Lucius features a plot that will seem very familiar if you’ve seen The Omen: a young boy, who turns out the be the Antichrist, uses his demonic powers to kill those around him to satisfy his father, Lucifer. You play as Lucius, awakening to your heritage on your sixth birthday (obviously) and starting your rampage. As you kill more and more people, a detective named McGuffin (I’m not shitting you) starts to get suspicious and investigates the “accidents” more intently. Sadly, the quality of voice acting and animation is terrible enough to make you want to skip them entirely. Feel free to do so, as they really don’t add anything to the game. The story never goes anywhere interesting and squanders its few potentially intriguing moments.
Gameplay in Lucius is most similar to the Hitman series. You walk around the house, interacting with various objects and household devices, and figure out how to kill your family members and housestaff in grisly ways without arousing suspicion. Each level gives you fairly free reign about the house, allowing you to explore and find helpful items or information that tells you how to perform your next task. As you progress, you also unlock powers like telekinesis and mind control to help you murder more easily. Obviously, you can’t just whip out these powers in view of your family members, which means you often have to find place to hide out-of-sight as you set up a death trap.
I really wanted to like Lucius. It’s a very cool idea that could have potentially made an entertaining and creative game. Unfortunately, just about everything about the gameplay is rough and unclear. Most levels start you off with no idea of what you’re supposed to do or who you are supposed to kill. You can usually follow your map to find a starting point-of-interest, but these points often don’t give you much to go on. I quickly learned that hanging around my target would reveal helpful information; sadly, this information was rarely enough to give me much idea what to do. Some items you need in later levels are nowhere near where you need to use them–finding some of these can take several confusing minutes and a bit of guesswork.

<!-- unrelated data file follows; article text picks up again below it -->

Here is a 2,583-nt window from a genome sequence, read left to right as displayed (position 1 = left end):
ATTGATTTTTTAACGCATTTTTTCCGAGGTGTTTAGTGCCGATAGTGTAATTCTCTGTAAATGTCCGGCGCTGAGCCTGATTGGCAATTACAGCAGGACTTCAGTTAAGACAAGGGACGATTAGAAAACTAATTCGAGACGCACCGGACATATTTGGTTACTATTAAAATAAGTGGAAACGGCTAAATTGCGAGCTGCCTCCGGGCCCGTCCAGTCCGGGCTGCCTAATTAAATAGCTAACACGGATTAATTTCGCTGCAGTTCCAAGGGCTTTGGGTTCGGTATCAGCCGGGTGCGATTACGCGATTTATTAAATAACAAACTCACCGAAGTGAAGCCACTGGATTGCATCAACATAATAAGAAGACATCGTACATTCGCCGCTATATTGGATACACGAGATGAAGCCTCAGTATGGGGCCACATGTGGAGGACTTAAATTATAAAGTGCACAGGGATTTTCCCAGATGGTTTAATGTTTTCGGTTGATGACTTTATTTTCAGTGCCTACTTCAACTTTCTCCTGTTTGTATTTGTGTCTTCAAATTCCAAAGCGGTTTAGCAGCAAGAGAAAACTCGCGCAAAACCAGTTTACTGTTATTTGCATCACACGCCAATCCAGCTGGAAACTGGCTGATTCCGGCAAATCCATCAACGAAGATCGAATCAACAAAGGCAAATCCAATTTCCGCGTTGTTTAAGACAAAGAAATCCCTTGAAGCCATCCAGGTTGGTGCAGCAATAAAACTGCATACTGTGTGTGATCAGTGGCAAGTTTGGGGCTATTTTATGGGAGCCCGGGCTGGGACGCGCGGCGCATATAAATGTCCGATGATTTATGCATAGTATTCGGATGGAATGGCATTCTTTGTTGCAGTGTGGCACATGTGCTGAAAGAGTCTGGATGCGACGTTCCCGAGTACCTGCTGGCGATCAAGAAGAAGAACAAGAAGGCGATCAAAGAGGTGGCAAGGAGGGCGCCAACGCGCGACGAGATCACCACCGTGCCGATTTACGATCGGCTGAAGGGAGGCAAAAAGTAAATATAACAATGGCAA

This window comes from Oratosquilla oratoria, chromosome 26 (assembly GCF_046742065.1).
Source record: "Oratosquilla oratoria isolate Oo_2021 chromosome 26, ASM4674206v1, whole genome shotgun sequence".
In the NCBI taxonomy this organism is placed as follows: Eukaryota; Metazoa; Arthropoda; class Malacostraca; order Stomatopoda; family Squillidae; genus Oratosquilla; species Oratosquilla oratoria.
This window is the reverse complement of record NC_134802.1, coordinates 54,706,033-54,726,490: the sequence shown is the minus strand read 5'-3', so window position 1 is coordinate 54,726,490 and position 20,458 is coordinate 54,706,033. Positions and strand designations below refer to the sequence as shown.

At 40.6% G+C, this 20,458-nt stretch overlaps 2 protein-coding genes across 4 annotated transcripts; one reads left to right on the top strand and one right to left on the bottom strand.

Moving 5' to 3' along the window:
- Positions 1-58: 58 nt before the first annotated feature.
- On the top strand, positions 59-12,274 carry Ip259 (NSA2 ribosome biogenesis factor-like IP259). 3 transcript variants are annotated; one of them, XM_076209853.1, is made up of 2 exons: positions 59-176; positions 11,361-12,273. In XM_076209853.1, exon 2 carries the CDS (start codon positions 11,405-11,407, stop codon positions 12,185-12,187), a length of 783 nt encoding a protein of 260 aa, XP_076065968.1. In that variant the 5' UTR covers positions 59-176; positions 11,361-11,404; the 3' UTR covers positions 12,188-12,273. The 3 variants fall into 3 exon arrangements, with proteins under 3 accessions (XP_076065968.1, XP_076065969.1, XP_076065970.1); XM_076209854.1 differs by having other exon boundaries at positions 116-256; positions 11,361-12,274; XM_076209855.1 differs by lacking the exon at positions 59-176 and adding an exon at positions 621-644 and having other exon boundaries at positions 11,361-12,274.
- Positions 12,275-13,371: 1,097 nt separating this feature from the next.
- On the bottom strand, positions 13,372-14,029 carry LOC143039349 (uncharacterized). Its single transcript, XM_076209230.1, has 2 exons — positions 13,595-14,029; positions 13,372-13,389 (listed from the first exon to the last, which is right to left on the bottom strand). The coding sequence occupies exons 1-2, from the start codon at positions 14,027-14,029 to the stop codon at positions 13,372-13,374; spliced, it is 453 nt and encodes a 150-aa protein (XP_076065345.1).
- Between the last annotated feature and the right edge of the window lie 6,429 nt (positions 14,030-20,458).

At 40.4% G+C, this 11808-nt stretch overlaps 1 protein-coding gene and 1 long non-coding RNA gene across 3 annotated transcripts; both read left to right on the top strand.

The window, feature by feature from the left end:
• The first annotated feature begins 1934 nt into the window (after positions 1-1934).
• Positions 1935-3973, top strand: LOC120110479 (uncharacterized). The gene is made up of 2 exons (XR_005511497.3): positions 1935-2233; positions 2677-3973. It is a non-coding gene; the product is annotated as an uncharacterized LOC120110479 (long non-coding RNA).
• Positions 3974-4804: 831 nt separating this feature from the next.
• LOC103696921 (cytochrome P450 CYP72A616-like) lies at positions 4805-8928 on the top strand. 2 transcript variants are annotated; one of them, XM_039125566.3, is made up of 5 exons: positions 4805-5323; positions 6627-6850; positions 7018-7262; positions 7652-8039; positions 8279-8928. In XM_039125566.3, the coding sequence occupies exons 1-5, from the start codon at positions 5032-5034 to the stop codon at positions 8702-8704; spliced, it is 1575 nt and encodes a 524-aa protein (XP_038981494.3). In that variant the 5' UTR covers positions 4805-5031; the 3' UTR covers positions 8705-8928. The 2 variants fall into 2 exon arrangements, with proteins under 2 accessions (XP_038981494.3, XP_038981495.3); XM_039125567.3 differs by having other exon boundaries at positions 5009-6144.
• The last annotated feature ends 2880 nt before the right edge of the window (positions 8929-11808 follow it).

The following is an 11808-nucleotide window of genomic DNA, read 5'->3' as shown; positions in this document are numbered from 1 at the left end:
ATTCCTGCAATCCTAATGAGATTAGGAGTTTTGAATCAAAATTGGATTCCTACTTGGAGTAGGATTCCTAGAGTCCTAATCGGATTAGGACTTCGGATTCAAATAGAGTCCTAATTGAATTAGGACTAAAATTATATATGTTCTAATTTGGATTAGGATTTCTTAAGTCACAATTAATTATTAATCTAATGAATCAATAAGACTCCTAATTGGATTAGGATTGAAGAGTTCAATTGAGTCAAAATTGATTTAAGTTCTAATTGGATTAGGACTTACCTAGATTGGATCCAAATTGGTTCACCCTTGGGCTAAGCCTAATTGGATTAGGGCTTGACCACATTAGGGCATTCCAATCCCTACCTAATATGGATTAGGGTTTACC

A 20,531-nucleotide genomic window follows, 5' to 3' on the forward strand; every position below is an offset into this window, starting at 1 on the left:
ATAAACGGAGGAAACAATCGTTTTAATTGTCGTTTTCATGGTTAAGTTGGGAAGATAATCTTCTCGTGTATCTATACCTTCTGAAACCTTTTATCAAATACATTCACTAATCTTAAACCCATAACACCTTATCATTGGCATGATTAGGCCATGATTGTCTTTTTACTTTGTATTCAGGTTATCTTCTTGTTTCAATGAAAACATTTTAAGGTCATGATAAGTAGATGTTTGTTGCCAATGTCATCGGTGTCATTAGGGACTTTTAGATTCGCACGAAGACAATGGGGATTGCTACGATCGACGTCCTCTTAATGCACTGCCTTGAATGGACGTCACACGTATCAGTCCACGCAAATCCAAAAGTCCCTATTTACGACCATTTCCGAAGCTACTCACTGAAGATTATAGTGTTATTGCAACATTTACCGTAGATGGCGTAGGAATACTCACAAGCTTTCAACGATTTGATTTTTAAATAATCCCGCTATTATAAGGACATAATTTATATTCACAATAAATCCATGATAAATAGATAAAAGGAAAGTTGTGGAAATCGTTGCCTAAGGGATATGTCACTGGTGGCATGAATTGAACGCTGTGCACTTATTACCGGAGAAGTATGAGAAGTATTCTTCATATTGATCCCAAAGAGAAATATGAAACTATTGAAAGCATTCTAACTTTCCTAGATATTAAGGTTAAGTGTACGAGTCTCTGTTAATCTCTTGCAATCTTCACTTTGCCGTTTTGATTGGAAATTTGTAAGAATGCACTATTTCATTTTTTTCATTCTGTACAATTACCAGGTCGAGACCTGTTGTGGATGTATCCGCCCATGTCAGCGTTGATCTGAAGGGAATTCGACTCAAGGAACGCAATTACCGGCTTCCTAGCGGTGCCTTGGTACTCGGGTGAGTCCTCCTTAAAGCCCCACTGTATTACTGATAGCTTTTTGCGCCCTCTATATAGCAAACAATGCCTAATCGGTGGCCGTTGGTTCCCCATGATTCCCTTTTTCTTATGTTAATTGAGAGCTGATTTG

This means that you are forced to explore the rather boring mansion in order to find clues, hidden rooms, and items you may need at some point in the future. There is no way of knowing what you may actually need, and some items that sound useful never play a role in the game’s murders. By the time I was done, I knew the layout of the mansion fairly well, but I still had trouble finding a few of the necessary objects without several hints from the game. While it is kind of neat Lucius forces you to explore and plan your kills, the puzzles were often too strange in their logic for me to figure out naturally.
More problems come into play when you are expected to use your powers, especially with the telekinesis. You can move objects in any direction when you have it held with your mind, but this is frustratingly touchy. This makes it very easy to get the object stuck on a piece of the environment or drop it behind a drawer or bed where you can’t get to it. Your energy meter for using these powers is also shockingly small, requiring some deft work with the not-great controls to pull off certain kills. More than once, I had to restart a section when some object bugged out or the AI decided to get stuck on the environment.
Most disappointing of all is that every kill has exactly ONE way to perform it. Unlike something like Hitman: Blood Money, where you could potentially make a hit in a variety of creative ways, you are locked into a very particular manner of death for each of your victims. While these kills are often creative and bloody, I didn’t feel as much joy as I would have planning out the traps myself. How could you make a game emulating the Hitman series without also emulating its best quality–choice in how you kill?
I was really bummed after I finished Lucius. All throughout the game, I was hoping it would get better and be the game I wanted from such a premise. Sadly, aside from a few bright moments, the whole experience was not something worth seeing. The whole thing is a clunky, head-scratching mess that nearly doubles its length through its failures. Boo to the developers for also failing to capitalize on a potentially cool story, instead relying on lazy tropes to keep the player “motivated.” I still think there is potential in this idea and gameplay (like in Blood Money, for example), but Lucius squanders nearly all of it.
I wouldn’t advise anyone playing all the way through this, unless you want to blow through it with a FAQ. Even still, your time is probably better spent elsewhere.